When an unsuspecting American tourist stumbles upon this secret, he sets in motion a CIA investigation that will reveal horrifying police state savagery and superpower treachery.
©1999 Nelson DeMille; (P)2009 Hachette
"Riveting." (Publishers Weekly)
This is a well written novel that provides a lot of background on what it's like to live in Russia in the 1980's. The author clearly did his homework as he appears to know the Russian people and culture very well. The problem I have with this book, is it's far too long. There are many many chapters that the book could do without but I'm sure the author would chalk them up to character building. I'm still listening to it and towards the end it's gotten a bit more exciting and tense but the middle of the book is rather boring. Nelson seems to revel in describing things in intricate detail that are just not necessary to the story. Besides all that, a good story and again, very well written. If there's an abridged version, I'd have to recommend that; however.
I liked the story, despite its overall gloomy nature. Sadly, the narration I found to be sub-par. OK - the Russian accents and phrases did SOUND Russian. But the two main protaganists (male and female) were almost indistinguishable, as were pretty much all of the Russians. The two main CIA characters also sounded an awful lot alike, with painful, NY-type accents. Made extended conversation maddeningly difficult to follow. Wish it could have been a better listen.
yes - if they aren't listening to it but are reading it
The reader has a great voice however this story is read in slow motion.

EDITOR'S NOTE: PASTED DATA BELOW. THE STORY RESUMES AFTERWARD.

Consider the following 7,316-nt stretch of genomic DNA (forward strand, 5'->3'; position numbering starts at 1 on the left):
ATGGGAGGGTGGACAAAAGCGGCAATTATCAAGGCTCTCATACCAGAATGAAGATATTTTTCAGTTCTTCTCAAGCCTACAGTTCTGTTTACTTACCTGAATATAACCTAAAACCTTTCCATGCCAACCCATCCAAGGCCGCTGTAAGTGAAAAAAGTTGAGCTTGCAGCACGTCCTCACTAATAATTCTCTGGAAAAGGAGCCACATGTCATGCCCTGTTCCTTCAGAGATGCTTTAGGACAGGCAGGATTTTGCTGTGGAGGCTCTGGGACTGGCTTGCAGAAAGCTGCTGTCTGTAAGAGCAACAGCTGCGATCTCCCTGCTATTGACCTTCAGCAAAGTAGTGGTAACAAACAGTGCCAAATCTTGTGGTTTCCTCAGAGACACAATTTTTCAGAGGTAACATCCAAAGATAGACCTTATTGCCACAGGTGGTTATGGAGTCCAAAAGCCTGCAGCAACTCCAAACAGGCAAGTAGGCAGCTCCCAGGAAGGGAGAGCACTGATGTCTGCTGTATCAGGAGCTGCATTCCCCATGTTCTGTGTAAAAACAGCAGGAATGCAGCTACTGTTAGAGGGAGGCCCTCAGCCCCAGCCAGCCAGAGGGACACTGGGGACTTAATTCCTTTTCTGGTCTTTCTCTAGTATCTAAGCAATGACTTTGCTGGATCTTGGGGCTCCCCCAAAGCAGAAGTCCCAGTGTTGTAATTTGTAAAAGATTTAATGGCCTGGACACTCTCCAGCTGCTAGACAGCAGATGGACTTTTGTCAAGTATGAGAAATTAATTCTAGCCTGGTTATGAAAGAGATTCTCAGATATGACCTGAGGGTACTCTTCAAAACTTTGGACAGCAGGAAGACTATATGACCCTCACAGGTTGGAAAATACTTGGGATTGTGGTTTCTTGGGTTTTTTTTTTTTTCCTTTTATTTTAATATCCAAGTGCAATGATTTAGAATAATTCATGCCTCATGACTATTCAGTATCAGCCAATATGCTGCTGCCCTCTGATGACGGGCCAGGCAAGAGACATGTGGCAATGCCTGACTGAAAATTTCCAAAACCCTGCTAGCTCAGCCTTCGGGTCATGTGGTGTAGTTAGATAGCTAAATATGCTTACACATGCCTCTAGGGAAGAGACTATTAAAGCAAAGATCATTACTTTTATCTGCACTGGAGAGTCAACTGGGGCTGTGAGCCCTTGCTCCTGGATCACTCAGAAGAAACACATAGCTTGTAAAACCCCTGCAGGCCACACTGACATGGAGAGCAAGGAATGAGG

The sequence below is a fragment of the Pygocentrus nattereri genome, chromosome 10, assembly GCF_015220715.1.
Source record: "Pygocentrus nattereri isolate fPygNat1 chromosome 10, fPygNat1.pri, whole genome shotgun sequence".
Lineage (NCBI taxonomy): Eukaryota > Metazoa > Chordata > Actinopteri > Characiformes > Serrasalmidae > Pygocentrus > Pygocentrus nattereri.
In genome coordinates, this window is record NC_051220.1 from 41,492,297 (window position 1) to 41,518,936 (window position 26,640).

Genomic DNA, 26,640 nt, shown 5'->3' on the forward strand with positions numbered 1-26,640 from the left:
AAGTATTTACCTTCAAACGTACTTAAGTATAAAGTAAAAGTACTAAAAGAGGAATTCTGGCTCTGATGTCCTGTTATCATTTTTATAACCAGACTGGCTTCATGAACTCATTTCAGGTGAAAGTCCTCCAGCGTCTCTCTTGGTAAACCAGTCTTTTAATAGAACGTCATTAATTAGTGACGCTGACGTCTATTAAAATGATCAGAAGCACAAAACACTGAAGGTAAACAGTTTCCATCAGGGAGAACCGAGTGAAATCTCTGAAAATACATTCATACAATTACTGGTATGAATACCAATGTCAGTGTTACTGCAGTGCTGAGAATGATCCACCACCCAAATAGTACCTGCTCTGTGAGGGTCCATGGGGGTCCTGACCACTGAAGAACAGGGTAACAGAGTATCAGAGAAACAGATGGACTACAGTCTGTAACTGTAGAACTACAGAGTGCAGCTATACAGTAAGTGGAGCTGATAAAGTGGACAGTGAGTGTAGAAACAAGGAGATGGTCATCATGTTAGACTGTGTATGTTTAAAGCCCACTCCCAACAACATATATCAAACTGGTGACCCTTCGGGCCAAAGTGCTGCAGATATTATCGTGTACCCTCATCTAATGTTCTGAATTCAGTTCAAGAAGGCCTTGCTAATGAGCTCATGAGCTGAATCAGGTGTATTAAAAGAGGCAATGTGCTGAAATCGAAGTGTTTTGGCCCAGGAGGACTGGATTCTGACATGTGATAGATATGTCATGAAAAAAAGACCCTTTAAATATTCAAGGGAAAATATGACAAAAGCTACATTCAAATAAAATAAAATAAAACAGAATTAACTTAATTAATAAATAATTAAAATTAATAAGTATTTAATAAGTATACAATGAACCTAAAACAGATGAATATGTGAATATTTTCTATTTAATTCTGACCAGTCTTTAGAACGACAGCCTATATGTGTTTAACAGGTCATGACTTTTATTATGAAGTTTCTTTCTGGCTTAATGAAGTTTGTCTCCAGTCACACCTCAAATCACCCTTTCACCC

I really enjoyed the first two thirds and the fact that the author weaves a lot of background and details into the narrative I enjoyed. I like a book that does that, that isn't only action oriented. One gets a unique view of the Soviet Union before its end in this book. Somehow in the last third it seemed to be slow, but it could have been me. The plot was intriguing, almost 'alt history'...unless it did happen, of course......and would we know if it had? I will probably read other Nelson DeMille (this was my first), but not right away.
I would (and have) recommend this book. I enjoyed the depth of the story, characters, and learning about US / Russian relations and Russian culture, all while being entertained.
This story has many unexpected twists and turns, and is very clever.
Scott Brick does a marvelous job of reading. This story, even though from another time, is a great read.
The Charm School is about a military operation to train Russian operatives to act like, speak like and live like Americans. The plan is to infiltrate America.
A very good read, believable and full of suspense.
I will. I enjoyed the chilling imagination of the author.
Gregory Fisher. Brave kid, going to the Soviet Russia in a Pontiac TransAM.
*Spoiler* When Sam figured out that the "reporter" was a Charm School graduate.
Remembering the headlines and story of Russian spies living among us just a few years ago made this a very interesting and exciting story. My interest and curiousity were maintained throughout the book. I especially enjoyed the narrator. He did an excellent job.
Yes, but tell them it will leave them wanting.
Scott Brick did a good job.
I just felt like the story could have been better. I keep thinking if another person would have written this story it might have been better. It had such great potential but didn't quite make it.
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